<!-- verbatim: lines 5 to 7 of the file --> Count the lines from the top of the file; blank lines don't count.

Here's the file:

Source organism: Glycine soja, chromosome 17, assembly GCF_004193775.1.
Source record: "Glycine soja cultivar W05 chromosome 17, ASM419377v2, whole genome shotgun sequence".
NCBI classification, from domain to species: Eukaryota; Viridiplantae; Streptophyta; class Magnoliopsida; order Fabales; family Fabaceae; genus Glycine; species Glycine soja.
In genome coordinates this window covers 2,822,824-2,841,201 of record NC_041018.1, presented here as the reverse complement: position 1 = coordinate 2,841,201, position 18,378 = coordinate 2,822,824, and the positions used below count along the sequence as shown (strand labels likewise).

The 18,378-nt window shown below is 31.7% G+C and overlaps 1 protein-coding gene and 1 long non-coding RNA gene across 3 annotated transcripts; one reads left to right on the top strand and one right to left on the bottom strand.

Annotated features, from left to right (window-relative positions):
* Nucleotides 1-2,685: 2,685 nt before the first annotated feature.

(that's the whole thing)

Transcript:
The 18,378-nt window shown below is 31.7% G+C and overlaps 1 protein-coding gene and 1 long non-coding RNA gene across 3 annotated transcripts; one reads left to right on the top strand and one right to left on the bottom strand.

Annotated features, from left to right (window-relative positions):
* Nucleotides 1-2,685: 2,685 nt before the first annotated feature.